We are all bound up in an interdependent web of existence and through this web, are rendered far, far more alike than our petty differences can lead us to believe.

Thus, since we each hold ourselves to have inherent worth and dignity, we must, we must, we can have no alternative, but to accord the same worth and dignity to all others and to the whole of the physical creation.
This is not to say that we should surrender reason nor give up the power of discernment.

For humans are different from plants and from stones and from stars.

For there are differences, and these differences have importance, but in their place, only in their proper place.

Thus I can truthfully say, beyond fear of rational contradiction, that only women can bear children and only men can sire them, but both men and women can be good parents.

Discrimination, of any sort, is bad.

To distinguish in the absence of difference is to discriminate, but to fail to discern true differences is to be blind in both mind and spirit.

Let me repeat that carefully:

To distinguish in the absence of difference is to discriminate, but to fail to discern true differences is to be blind in both mind and spirit.

So should it be in each of our lives, as well as in our congregation, our communities, our world.

Second: If we wish for justice, for equity, for compassion, for the right of conscience, for all of the highest fruits of human association, we must in the beginning, and in the middle and at the end, tell the truth, speak the truth.

Emerson, again, from the Divinity School address:

“Murder will speak out of stone walls. The least admixture of a lie, --for example, the taint of vanity, the least attempt to make a good impression, a favorable appearance--, will instantly vitiate the effect. But speak the truth, and all nature and all spirits help you with unexpected furtherance. Speak the truth, and all things alive or brute are vouchers, and the very roots of the grass underground there, do seem to stir and move to bear you witness.”

We must speak the truth: speak authentically, not just truth to power but truth to each and all. To speak the truth is easy: as Paul frequently remarks, “Truth is the easiest version to remember.”

We must speak the whole truth: for the least omission will, in Emerson’s words, “instantly vitiate the effect.”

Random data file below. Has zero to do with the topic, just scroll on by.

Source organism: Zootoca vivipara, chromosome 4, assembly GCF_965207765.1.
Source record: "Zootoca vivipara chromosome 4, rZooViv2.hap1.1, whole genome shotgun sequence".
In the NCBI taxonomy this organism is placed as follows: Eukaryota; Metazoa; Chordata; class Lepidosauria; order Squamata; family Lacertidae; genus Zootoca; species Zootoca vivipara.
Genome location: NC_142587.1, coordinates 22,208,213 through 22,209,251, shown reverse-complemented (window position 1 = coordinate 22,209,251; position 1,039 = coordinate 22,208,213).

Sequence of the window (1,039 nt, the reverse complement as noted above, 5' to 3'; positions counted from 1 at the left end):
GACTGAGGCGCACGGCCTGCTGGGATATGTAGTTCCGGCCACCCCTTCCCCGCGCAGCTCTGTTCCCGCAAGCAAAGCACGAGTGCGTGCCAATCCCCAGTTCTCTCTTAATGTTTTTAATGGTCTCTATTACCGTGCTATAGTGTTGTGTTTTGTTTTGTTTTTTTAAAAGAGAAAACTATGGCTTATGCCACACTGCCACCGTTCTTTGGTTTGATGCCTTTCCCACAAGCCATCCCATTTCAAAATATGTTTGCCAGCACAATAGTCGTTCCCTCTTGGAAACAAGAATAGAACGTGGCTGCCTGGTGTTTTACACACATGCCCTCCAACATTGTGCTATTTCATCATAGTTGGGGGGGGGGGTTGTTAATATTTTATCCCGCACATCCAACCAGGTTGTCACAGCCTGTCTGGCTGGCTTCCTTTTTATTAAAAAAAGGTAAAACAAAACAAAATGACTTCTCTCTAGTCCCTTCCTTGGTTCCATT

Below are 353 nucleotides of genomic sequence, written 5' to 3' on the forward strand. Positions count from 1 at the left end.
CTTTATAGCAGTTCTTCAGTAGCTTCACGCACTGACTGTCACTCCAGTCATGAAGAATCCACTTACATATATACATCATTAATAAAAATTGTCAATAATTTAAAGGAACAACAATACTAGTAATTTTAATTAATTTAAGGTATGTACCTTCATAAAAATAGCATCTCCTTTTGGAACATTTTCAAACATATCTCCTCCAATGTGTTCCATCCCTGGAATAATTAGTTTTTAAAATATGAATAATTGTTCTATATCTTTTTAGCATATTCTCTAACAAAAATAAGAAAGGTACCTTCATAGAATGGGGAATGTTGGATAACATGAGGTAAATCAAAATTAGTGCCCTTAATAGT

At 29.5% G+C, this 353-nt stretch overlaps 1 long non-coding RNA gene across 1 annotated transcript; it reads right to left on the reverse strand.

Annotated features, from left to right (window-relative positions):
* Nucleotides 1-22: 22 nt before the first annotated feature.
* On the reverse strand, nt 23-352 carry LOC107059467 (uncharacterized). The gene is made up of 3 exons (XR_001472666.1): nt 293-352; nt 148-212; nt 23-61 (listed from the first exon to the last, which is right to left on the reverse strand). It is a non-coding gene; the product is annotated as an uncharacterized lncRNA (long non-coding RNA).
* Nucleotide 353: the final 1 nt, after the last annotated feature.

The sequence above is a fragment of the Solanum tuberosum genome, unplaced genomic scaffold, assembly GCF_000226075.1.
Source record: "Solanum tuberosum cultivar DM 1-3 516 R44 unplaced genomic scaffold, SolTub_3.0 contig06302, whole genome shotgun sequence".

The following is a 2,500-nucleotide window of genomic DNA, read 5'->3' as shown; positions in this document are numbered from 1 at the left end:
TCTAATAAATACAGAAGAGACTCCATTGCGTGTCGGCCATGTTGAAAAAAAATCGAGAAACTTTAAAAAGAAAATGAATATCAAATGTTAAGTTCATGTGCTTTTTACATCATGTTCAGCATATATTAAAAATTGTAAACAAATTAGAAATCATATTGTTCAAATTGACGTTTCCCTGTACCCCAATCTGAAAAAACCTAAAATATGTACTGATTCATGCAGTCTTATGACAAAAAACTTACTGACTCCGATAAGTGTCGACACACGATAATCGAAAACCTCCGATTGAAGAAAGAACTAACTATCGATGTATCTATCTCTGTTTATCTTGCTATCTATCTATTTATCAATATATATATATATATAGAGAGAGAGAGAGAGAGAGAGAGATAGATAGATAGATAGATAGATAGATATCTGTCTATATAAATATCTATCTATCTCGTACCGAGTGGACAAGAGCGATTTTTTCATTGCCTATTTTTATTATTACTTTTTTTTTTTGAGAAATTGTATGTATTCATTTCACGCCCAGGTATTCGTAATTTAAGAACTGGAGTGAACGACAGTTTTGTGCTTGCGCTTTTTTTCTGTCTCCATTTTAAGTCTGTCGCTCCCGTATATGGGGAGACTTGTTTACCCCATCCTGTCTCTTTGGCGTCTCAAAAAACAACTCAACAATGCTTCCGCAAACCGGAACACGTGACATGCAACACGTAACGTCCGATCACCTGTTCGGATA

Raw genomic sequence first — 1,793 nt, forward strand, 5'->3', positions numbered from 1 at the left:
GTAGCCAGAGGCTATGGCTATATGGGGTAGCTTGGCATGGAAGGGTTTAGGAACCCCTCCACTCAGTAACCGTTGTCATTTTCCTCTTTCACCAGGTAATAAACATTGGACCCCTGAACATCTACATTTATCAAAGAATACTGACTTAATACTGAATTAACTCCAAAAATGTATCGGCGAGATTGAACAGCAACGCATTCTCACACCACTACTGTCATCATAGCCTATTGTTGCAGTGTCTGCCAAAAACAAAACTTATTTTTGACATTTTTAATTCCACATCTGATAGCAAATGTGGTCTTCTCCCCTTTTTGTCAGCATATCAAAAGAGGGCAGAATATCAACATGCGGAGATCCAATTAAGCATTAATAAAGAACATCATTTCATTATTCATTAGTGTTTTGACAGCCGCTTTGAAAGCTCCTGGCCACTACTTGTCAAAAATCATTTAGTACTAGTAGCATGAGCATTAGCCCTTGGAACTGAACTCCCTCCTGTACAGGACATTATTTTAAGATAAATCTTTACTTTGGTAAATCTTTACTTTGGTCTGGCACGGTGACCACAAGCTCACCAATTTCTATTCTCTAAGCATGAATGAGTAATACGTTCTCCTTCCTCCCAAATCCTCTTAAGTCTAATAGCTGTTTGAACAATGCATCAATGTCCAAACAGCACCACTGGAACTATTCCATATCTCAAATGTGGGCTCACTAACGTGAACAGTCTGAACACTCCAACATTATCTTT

We must speak nothing but the truth: be not boastful, but emulate the plainness and directness, the lack of embellishment and boast, of our fellows, the Quakers.

We wish for truth, we strive for truth, we desire truth to be spoken to us, to affirm our own inherent worth and dignity.

In truth and through truth, life becomes simple. Robert Fulghum tells us that we learn the principles necessary for a good enough life very early, in kindergarten, in Sunday school, in the sandbox: Play fair, don’t hit; flush; be aware of wonder.

And if we, in truth, through thought and deed, by clear speech and open mind, pursue these simple principles, then we will each be the better for it, and the world will be a better place for us all.

Life is hard: it is hard even to hew to the simplest principle of honoring the inherent worth and dignity of your fellows. For some of us have not awoken in a moral sense, we do not heed the small, still voice of moral sentiment, guiding and correcting our actions and some of us from time to time doze off and some of us are so deafened by the press of events and the business of life, that we sometimes act without listening, and thinking and reflecting.

But we each know that we ourselves are inherently worthy and deserving of dignity and so are we all.

And so are we all.

Third, we are each born and will each die and between these moments, these ripples on the river of time, despite our petty conceits and disguises, we are naked under the stars.

And we are more than naked.

For we are mostly water. Gravity drags us down, water calling to water. We sag, we droop, our flesh dries out, the water of life flows from us, as if a stream trying to return to the ancient sea.

In the end, when the water is gone, and with it the flash and fire of life, all that is left is a handful of dust, borne away on the wind.

It is only though community that we can cloth this nakedness, rise from the earth and approach our better selves.

I have asked members and friends of the congregation, again and again “What brings you here and what keeps you here?” And I have heard the answers.

But still, each time you enter this place, this circle of faith, you should ask yourself once again,

“What brings me here and what keeps me here?”

Now, it is only fair, in fellowship, that I tell you what brings me here and what keeps me here.

I came to the UU movement in driven by a sense of something missing. It was not as clearly defined as the last piece of a jigsaw puzzle, that piece you find on the floor or in your pants cuff, but a sense of lack of wholeness, of incompleteness, of a thirst for something which has no name.

I cannot say I have found it yet. But what brings me back and keeps me here is that this is a good place for the search, the journey, and here there are excellent, most excellent traveling companions.

Here there is a community of seekers, drops of silver rain, which together gather in strength and force, as in a golden river, as in a mighty torrent.

And I thank you for the company and for continuing to share your search with me.

Eventually, all things merge into one, and a river runs through it.